by Mike Curtis
When I walk around Arden on a summer evening and see the lightning bugs, and later the katydids, I’m reminded of how much I like our little village. Nonetheless, I wish there was something I could point to that would suggest a success beyond the health and happiness of the residents, which it certainly enjoys.
In 1900 the country was shifting from first to second gear in the industrial revolution. Productivity was exploding, yet wages were actually falling. Those with the least education and skill were paid an amount that tended toward a bare subsistence. Workers had no safety or workman’s compensation, and the government had no welfare programs. It’s easy to see why the church was so important to people. Unemployment was devastating — as was TB and the flu. This is a time when the hard life of a poor, land-owning family farmer was the envy of every miner and industrial worker in the country.
Somehow Arden was going to change all this. You couldn’t raise wages by eliminating land speculation within 160 acres, when there were 700,000 square miles of habitable land in the country. But, if this little village could demonstrate the virtues of Common Opportunity and exclusive rights to the products of labor, then other communities would surely adopt the same philosophy. Soon these policies would be adopted throughout the country. Land speculation would stop, unemployment would end, wages would rise, and the surplus would provide for those unable to take care of themselves and the future needs of society. Today they would include national health care, medical research, clean energy and so on. Justice would prevail.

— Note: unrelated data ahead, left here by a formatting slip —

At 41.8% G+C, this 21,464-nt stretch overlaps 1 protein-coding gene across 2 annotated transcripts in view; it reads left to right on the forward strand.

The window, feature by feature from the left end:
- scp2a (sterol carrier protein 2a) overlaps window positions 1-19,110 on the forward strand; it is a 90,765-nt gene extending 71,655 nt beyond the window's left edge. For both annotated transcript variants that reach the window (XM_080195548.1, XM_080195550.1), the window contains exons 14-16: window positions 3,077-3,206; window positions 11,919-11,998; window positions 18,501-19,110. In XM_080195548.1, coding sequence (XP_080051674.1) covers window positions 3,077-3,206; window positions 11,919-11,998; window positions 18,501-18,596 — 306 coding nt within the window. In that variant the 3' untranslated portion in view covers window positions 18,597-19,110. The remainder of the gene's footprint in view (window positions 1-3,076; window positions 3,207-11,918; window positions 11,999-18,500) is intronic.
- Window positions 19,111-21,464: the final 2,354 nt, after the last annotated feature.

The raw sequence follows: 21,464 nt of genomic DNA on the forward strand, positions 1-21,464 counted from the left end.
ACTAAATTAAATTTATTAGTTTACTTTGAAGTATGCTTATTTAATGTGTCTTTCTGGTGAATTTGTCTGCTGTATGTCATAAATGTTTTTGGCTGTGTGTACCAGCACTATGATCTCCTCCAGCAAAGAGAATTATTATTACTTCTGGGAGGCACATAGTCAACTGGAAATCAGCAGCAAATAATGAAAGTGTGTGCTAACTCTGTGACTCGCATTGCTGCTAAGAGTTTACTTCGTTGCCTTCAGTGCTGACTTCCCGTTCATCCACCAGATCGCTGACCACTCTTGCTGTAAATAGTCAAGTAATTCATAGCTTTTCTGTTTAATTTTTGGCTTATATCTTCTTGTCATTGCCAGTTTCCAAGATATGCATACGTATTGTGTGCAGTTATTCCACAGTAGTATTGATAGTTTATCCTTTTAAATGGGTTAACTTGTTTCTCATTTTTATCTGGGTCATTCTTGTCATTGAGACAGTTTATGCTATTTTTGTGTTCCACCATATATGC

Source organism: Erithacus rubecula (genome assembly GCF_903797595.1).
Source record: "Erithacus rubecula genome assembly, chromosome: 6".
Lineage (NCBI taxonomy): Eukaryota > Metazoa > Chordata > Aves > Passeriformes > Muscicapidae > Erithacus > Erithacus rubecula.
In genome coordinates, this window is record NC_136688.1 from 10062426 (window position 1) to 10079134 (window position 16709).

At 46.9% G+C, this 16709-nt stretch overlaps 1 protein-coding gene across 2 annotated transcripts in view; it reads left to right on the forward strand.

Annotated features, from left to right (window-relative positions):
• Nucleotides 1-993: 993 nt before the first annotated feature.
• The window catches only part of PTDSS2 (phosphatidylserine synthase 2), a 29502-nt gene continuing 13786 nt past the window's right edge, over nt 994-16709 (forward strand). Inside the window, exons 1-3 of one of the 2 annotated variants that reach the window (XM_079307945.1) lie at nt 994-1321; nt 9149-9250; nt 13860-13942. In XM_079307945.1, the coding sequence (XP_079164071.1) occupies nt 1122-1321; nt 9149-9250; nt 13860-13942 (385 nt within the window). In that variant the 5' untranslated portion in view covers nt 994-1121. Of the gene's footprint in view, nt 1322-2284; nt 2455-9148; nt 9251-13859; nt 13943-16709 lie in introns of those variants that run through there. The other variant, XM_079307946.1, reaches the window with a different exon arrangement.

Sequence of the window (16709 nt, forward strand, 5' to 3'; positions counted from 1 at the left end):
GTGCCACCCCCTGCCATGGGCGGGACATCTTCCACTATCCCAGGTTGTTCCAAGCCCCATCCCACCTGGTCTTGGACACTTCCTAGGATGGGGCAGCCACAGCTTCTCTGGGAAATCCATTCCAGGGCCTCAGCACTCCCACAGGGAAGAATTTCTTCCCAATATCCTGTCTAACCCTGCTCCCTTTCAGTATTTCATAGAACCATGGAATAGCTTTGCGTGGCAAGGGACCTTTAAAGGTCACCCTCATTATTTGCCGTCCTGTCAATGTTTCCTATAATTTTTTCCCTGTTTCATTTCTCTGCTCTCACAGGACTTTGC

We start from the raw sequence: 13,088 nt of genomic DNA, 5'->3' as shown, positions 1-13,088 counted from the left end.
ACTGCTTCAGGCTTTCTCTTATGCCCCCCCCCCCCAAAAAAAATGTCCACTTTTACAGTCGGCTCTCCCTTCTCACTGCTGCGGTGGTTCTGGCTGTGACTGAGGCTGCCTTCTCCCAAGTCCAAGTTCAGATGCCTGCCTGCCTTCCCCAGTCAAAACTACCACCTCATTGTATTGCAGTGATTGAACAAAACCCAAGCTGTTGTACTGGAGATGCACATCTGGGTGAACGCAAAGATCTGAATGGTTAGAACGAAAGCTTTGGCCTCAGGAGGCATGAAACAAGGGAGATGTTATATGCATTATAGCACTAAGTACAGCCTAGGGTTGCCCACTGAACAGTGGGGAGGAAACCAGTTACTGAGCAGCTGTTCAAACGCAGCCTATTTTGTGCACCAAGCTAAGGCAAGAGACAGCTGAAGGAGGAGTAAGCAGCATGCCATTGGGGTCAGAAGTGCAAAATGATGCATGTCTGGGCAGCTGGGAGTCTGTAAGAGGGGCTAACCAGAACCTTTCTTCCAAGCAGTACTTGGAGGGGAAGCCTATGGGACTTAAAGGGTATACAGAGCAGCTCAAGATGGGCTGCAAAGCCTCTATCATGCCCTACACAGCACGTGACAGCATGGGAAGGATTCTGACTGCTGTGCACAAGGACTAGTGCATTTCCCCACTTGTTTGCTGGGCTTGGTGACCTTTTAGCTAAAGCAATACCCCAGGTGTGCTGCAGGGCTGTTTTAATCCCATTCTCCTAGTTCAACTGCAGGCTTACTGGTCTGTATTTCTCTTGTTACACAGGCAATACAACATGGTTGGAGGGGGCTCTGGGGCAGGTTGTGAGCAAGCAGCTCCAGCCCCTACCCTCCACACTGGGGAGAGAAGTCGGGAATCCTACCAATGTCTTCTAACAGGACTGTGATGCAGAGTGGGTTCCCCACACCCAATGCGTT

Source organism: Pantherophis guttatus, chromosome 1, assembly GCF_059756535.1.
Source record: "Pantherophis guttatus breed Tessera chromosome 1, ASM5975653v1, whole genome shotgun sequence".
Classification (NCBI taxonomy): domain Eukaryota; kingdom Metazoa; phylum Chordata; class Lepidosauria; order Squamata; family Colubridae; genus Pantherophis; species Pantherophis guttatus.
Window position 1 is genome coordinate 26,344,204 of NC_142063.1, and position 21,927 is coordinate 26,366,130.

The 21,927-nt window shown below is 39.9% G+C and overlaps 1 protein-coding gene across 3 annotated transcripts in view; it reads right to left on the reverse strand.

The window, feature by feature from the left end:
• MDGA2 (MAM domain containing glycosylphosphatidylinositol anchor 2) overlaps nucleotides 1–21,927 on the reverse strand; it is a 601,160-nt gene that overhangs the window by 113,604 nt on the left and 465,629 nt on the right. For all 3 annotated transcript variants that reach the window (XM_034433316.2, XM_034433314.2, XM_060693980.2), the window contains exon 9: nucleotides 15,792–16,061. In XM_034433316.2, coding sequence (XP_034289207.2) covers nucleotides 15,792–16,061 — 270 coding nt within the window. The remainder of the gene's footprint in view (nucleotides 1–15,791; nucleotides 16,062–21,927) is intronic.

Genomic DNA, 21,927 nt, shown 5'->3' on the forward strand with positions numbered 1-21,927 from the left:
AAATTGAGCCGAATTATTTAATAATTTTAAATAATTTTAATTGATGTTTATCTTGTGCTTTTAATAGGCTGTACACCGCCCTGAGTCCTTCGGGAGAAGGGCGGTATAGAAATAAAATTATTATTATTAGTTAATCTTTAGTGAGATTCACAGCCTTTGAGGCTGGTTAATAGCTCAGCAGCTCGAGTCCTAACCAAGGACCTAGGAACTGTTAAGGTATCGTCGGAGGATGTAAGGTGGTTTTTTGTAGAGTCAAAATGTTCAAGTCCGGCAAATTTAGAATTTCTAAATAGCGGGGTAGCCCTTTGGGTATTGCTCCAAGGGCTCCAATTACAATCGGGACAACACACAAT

Ardentown and Ardencroft were not established by the power of demonstration, but by the same people and movement that established Arden. In one hundred and eight years not a single other community has adopted the concept of people contributing to the community according to the benefits received from the community, as distinguished from the traditional system of contributing according to the perception or measure of one’s ability to pay.
Every enhancement in the American worker’s standard of living since 1900 has come from an intervention in the free market. They have been laws requiring employers to do what consenting adults did not, or confiscations of wealth based on Ability to Pay and redistribution to those in need. F.H.A. and other government assisted mortgages that put resident homeowners at an advantage over investors may have been the single most important factor in the high standard of living among American workers. I am grateful for all these measures, but they do not prevent recessions. And it should be kept in mind that the policies of the Federal Reserve aimed at ameliorating unemployment rob honest working people of their savings every time interest rates are lowered and every time inflation diminishes the buying power of their savings.
Arden is a great community, but as a seed for social change I am sorry to say it has never germinated.